From the cities to the suburbs, the pandemic has sent a shockwave through the US real estate market.
According to finance professor Tomasz Piskorski, the future of both the residential and commercial market is dependent on government policy decisions in the coming months.
“When you try to predict what will happen to the real estate economy, you make your stand on the nature of the policy response,” he said.
Piskorski, the Edward G. Gordon Professor of Real Estate, compared the current crisis to the Great Recession, noting that many of the reforms put in place after the subprime crisis, as well as government relief efforts such as the CARES Act, have helped sustain some sectors of the market.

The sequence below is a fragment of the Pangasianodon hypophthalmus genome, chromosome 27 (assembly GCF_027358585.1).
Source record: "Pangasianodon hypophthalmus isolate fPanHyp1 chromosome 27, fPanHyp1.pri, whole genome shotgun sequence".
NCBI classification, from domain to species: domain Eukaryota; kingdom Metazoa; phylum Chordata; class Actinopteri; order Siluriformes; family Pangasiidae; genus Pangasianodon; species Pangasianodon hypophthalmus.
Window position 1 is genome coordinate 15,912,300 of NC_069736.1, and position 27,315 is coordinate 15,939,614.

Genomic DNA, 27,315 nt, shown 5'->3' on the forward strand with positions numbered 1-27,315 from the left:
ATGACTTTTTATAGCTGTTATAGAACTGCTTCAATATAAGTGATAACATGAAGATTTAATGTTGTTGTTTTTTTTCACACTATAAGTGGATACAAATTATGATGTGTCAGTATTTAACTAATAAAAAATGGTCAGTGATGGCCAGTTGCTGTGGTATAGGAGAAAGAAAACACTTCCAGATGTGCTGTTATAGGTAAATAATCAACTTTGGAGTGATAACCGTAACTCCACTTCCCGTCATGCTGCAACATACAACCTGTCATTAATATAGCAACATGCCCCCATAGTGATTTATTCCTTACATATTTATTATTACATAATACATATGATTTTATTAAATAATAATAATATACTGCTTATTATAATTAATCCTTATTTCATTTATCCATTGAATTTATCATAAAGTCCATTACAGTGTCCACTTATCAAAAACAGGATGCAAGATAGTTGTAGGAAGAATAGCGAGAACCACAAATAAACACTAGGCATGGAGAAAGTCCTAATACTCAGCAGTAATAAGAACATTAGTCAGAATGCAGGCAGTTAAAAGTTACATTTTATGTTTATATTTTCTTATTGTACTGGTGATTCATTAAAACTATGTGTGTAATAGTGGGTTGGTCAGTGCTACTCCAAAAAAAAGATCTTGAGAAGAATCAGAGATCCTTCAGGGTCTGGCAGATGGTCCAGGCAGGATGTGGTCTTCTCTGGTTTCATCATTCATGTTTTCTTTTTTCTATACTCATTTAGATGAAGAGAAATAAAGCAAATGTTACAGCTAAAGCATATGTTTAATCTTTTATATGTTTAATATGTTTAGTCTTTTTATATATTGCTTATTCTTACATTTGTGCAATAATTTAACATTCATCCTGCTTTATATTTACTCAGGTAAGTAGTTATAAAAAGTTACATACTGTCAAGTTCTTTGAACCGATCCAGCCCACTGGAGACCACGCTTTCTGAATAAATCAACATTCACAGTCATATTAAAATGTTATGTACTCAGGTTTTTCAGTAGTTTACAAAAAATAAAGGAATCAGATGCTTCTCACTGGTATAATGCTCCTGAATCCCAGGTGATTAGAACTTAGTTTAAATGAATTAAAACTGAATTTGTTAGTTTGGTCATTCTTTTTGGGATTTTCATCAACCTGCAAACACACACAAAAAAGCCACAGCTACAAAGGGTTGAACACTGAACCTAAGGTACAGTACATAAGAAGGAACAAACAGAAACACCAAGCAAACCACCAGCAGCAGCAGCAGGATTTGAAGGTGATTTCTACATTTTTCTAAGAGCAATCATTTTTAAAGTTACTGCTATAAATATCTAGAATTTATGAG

While those government interventions have been vital, the outlook for both residential and commercial real estate is also dependent on several unknown factors, such as the impact of unemployment and the role of mortgage forbearances.
Piskorski, however, offered one silver lining: 30-year fixed rate mortgage rates are at 2.88 percent, a historic low.
“It helps make housing affordable and it has stimulated a huge refinancing boom,” he said.
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